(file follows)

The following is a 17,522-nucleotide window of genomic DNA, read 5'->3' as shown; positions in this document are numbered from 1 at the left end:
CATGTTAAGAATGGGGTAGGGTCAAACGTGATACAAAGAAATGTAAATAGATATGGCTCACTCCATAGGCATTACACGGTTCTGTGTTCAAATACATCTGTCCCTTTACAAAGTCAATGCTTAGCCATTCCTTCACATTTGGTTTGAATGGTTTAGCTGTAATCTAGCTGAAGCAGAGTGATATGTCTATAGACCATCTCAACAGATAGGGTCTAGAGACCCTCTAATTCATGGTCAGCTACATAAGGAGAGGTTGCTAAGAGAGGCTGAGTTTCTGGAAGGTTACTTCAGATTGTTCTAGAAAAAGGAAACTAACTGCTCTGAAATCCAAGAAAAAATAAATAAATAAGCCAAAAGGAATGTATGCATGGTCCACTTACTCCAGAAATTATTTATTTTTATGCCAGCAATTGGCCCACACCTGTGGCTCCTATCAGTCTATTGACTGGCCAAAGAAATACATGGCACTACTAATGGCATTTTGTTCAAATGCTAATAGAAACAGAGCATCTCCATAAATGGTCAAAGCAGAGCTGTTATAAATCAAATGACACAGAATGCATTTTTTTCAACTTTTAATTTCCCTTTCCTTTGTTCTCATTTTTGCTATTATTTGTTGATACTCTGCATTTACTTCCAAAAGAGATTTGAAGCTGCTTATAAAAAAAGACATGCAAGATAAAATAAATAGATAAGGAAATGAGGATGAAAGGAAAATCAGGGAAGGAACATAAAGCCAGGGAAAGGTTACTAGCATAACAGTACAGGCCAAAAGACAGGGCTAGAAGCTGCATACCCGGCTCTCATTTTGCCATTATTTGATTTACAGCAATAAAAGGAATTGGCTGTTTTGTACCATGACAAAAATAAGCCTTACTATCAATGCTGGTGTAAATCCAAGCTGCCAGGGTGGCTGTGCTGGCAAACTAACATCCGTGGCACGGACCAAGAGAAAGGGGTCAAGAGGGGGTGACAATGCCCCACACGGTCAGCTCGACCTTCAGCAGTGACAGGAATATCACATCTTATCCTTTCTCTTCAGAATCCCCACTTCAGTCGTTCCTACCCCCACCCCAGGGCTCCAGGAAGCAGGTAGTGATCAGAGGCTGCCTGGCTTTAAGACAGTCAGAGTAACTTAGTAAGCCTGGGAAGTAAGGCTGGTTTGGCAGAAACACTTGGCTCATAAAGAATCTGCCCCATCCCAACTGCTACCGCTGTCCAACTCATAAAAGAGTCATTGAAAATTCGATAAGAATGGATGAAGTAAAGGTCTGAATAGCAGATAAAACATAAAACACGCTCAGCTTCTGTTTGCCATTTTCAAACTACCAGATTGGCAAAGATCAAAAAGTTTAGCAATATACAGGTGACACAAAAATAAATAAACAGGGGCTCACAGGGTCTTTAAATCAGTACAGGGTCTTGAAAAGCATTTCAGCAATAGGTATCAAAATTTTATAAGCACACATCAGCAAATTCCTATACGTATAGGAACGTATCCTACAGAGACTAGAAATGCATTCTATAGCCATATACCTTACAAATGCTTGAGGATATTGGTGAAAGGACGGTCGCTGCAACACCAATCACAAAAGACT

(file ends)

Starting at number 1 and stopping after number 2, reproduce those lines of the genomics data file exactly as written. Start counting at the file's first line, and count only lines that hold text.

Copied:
The following is a 17,522-nucleotide window of genomic DNA, read 5'->3' as shown; positions in this document are numbered from 1 at the left end:
CATGTTAAGAATGGGGTAGGGTCAAACGTGATACAAAGAAATGTAAATAGATATGGCTCACTCCATAGGCATTACACGGTTCTGTGTTCAAATACATCTGTCCCTTTACAAAGTCAATGCTTAGCCATTCCTTCACATTTGGTTTGAATGGTTTAGCTGTAATCTAGCTGAAGCAGAGTGATATGTCTATAGACCATCTCAACAGATAGGGTCTAGAGACCCTCTAATTCATGGTCAGCTACATAAGGAGAGGTTGCTAAGAGAGGCTGAGTTTCTGGAAGGTTACTTCAGATTGTTCTAGAAAAAGGAAACTAACTGCTCTGAAATCCAAGAAAAAATAAATAAATAAGCCAAAAGGAATGTATGCATGGTCCACTTACTCCAGAAATTATTTATTTTTATGCCAGCAATTGGCCCACACCTGTGGCTCCTATCAGTCTATTGACTGGCCAAAGAAATACATGGCACTACTAATGGCATTTTGTTCAAATGCTAATAGAAACAGAGCATCTCCATAAATGGTCAAAGCAGAGCTGTTATAAATCAAATGACACAGAATGCATTTTTTTCAACTTTTAATTTCCCTTTCCTTTGTTCTCATTTTTGCTATTATTTGTTGATACTCTGCATTTACTTCCAAAAGAGATTTGAAGCTGCTTATAAAAAAAGACATGCAAGATAAAATAAATAGATAAGGAAATGAGGATGAAAGGAAAATCAGGGAAGGAACATAAAGCCAGGGAAAGGTTACTAGCATAACAGTACAGGCCAAAAGACAGGGCTAGAAGCTGCATACCCGGCTCTCATTTTGCCATTATTTGATTTACAGCAATAAAAGGAATTGGCTGTTTTGTACCATGACAAAAATAAGCCTTACTATCAATGCTGGTGTAAATCCAAGCTGCCAGGGTGGCTGTGCTGGCAAACTAACATCCGTGGCACGGACCAAGAGAAAGGGGTCAAGAGGGGGTGACAATGCCCCACACGGTCAGCTCGACCTTCAGCAGTGACAGGAATATCACATCTTATCCTTTCTCTTCAGAATCCCCACTTCAGTCGTTCCTACCCCCACCCCAGGGCTCCAGGAAGCAGGTAGTGATCAGAGGCTGCCTGGCTTTAAGACAGTCAGAGTAACTTAGTAAGCCTGGGAAGTAAGGCTGGTTTGGCAGAAACACTTGGCTCATAAAGAATCTGCCCCATCCCAACTGCTACCGCTGTCCAACTCATAAAAGAGTCATTGAAAATTCGATAAGAATGGATGAAGTAAAGGTCTGAATAGCAGATAAAACATAAAACACGCTCAGCTTCTGTTTGCCATTTTCAAACTACCAGATTGGCAAAGATCAAAAAGTTTAGCAATATACAGGTGACACAAAAATAAATAAACAGGGGCTCACAGGGTCTTTAAATCAGTACAGGGTCTTGAAAAGCATTTCAGCAATAGGTATCAAAATTTTATAAGCACACATCAGCAAATTCCTATACGTATAGGAACGTATCCTACAGAGACTAGAAATGCATTCTATAGCCATATACCTTACAAATGCTTGAGGATATTGGTGAAAGGACGGTCGCTGCAACACCAATCACAAAAGACT